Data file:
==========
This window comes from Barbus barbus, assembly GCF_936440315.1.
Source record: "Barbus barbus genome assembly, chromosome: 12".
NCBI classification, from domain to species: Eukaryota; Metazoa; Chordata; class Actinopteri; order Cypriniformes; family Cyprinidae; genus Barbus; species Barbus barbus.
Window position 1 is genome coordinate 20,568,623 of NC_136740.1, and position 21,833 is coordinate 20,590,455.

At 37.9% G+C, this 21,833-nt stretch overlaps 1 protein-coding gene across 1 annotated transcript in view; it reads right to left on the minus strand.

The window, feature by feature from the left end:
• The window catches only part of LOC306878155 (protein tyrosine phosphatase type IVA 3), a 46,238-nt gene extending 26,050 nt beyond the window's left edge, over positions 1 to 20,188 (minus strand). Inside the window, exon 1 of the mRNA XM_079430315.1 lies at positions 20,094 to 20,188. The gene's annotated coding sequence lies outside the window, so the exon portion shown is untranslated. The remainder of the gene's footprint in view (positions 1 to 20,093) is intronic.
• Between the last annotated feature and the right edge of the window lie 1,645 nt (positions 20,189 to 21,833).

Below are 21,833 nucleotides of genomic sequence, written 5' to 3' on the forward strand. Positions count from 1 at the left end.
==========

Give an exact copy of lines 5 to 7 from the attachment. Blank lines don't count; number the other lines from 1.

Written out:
At 37.9% G+C, this 21,833-nt stretch overlaps 1 protein-coding gene across 1 annotated transcript in view; it reads right to left on the minus strand.

The window, feature by feature from the left end:
• The window catches only part of LOC306878155 (protein tyrosine phosphatase type IVA 3), a 46,238-nt gene extending 26,050 nt beyond the window's left edge, over positions 1 to 20,188 (minus strand). Inside the window, exon 1 of the mRNA XM_079430315.1 lies at positions 20,094 to 20,188. The gene's annotated coding sequence lies outside the window, so the exon portion shown is untranslated. The remainder of the gene's footprint in view (positions 1 to 20,093) is intronic.